Wages of over $30/hour are also cited as one of the reasons, but the United Kingdom and Germany both have highly skilled and paid workers building premium, high-value cars in high volumes. It’s worth noting both of those countries also have conservative governments too.

Ford’s 2013 decision to leave Australia was unrelated to government subsidies or activity. As part of a large rationalisation and cost-cutting strategy and One Ford, the orphan outpost was killed off. In fact, documents obtained by WikiLeaks indicate that a government proposal for government funding to engineer the Falcon for LHD was rejected by Dearborn. (Source: Drive)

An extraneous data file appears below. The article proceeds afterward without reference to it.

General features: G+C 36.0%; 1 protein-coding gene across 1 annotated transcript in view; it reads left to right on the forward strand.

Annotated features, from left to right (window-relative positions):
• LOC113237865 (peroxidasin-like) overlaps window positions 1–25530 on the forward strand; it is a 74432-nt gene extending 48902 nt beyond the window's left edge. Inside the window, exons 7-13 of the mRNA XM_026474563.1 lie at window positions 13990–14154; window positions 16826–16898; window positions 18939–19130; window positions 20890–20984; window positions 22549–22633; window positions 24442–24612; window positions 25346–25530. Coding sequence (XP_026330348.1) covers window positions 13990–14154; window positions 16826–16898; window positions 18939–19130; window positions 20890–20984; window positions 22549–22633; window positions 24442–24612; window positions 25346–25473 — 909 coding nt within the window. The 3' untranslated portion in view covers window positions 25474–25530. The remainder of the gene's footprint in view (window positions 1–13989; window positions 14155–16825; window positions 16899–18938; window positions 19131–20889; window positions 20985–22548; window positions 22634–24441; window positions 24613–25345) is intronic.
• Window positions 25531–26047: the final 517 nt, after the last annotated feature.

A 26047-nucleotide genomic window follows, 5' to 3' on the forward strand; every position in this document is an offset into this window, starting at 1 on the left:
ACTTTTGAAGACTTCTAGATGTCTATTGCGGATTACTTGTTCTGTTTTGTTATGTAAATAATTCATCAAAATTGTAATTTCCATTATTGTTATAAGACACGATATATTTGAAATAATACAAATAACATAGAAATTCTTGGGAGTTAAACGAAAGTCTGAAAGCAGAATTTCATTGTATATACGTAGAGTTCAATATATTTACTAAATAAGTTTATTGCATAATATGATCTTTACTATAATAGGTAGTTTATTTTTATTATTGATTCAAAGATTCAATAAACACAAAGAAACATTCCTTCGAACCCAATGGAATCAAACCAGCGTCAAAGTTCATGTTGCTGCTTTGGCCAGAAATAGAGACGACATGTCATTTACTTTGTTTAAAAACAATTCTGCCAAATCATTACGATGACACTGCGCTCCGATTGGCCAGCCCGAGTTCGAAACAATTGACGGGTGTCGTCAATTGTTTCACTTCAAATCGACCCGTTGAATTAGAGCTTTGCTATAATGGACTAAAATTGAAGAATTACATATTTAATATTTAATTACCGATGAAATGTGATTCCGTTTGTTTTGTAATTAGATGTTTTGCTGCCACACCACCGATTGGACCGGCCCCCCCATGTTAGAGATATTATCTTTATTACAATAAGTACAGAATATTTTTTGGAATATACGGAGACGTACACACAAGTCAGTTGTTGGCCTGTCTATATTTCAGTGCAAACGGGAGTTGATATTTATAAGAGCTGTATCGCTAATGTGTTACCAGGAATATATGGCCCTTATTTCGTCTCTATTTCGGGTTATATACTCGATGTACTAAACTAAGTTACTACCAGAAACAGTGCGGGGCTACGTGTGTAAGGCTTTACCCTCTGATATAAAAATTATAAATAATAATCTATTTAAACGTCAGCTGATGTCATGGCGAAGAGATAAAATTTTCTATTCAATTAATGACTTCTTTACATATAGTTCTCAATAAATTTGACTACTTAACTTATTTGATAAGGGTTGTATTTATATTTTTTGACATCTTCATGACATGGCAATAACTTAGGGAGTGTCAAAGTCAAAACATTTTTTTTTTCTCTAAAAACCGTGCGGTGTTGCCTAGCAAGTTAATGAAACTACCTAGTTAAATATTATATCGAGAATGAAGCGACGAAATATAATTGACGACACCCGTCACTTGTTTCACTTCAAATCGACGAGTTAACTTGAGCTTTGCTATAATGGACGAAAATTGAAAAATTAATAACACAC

According to another report, Holden had a business case to build a successor to the Commodore and Cruze until 2022, contingent on a second wave of $500 million of assistance. The incoming Coalition government of 2013 routinely made it clear that this funding would never be forthcoming, while the Productivity Commission investigated the viability of an earlier funding program. (Source: GoAuto )

In another shock move, it emerged that the purchase of armoured BMW 7 Series and X5s as the Prime Minister’s and government vehicles snubbed earlier negotiations with BAE to supply armoured Holden WN Caprices built in Australia.

Holden had told the government it needed further assistance to continue into the next decade, but the government wouldn’t budge. The final nail in the coffin came during Question Time in December, 2013, when then Treasurer Joe Hockey taunted Holden to be “fair dinkum” and “either you’re here or you’re not.” Days later, Holden announced their plan to close down manufacturing in Australia.